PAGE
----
The Director of Photography is very instrumental in helping the Film Director establish the look of the film. During the prep period (before filming) the Director and DP sit and discuss the best approach for the “look” of the movie, the commercial, or television program they are about to start.
Sometimes it might be that they decide they want their project to look like Blade Runner. They would view the film together and discuss the aesthetic approach to shooting a project similar in texture and feel. They also might look at photographs in books to discuss a look that both of them appreciate and relate to. That way they are both on the same page when it comes to technique and style.
While the Director works with the Actors, the Director of Photography during shooting works with the crew to place camera, lights, and anything else that helps the photography. Sometimes on a small project, there might be 20 crew members that the DP gets to work and communicate with. On Infinity War and Endgame I was working with 250-400 crew members in several different departments on a daily basis.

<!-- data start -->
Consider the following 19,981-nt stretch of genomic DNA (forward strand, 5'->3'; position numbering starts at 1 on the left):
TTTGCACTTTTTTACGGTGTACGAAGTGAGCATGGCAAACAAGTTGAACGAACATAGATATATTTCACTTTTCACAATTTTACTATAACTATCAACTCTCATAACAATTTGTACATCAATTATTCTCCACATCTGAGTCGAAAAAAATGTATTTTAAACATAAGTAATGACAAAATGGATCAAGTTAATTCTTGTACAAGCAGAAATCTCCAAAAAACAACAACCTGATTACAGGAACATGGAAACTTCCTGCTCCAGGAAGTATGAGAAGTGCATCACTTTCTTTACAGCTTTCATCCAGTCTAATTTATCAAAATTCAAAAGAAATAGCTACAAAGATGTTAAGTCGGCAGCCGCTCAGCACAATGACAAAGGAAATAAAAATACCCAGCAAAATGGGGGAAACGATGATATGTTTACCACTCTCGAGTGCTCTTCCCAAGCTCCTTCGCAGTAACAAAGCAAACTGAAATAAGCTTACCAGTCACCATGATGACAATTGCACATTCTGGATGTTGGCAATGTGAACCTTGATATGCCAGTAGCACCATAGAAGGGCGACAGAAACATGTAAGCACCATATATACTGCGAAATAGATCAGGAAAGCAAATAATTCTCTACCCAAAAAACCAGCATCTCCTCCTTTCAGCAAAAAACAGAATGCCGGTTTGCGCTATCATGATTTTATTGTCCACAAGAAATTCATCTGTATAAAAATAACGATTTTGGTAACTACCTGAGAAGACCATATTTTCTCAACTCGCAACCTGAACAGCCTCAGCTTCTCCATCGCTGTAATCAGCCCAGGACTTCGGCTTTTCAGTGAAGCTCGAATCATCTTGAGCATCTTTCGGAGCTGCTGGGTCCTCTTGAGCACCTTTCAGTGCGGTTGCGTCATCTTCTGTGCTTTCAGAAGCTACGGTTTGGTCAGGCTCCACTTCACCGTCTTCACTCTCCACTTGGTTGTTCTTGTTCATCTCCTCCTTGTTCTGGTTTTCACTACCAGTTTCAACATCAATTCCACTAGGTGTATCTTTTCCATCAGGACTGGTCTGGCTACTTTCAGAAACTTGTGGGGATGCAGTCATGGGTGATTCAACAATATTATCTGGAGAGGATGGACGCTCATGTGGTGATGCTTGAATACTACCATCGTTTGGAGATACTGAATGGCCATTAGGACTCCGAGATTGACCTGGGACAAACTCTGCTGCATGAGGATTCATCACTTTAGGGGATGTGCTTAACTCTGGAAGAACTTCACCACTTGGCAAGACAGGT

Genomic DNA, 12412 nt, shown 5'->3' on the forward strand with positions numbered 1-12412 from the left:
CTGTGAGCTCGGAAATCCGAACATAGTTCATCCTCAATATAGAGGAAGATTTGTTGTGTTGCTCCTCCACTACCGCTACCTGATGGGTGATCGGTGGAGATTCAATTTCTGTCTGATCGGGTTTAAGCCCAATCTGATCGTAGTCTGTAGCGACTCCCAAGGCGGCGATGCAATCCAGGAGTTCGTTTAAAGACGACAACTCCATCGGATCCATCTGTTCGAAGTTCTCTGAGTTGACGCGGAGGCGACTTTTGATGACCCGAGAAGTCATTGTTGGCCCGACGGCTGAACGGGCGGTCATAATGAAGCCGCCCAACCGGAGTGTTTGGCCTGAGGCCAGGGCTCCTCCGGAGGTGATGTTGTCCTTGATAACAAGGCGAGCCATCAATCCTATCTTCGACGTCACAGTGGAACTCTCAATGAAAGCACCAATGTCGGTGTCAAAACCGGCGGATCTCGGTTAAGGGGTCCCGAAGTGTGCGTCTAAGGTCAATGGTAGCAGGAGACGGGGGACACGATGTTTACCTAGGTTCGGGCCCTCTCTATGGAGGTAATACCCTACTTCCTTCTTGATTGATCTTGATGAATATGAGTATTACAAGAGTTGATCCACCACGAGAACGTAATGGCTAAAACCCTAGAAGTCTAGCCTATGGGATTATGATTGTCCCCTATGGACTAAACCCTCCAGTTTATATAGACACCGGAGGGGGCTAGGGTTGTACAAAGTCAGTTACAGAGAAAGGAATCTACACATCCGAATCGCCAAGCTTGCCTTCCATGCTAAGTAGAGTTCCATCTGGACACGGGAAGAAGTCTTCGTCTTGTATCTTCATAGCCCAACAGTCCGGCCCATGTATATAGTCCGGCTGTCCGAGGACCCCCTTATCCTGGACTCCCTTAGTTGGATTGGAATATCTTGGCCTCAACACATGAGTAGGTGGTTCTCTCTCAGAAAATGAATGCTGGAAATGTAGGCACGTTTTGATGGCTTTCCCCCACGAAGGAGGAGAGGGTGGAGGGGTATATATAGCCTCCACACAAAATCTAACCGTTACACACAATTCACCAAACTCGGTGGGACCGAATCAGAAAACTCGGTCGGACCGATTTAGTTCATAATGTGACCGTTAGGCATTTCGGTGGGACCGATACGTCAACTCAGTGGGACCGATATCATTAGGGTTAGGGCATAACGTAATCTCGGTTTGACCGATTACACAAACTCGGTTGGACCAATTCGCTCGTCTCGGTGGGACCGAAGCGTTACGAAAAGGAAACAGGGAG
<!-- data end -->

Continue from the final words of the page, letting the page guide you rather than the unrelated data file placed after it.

The DP sets the shots with the Director and the Camera Operator. He then lights the set and sits with the Director to discuss how things are perfect or how they can make shots or set-ups better. During post-production, after filming is complete, at some point the DP will usually arrive at a post house to do a Digital Intermediate or DI.
That is the coloring and finalizing of the show. Whether it is a commercial, TV show, or a feature the Cameraman sets the look of the film and he will follow through with the timing (DI) of the project before release. This can take several days or several weeks depending on the size of the project.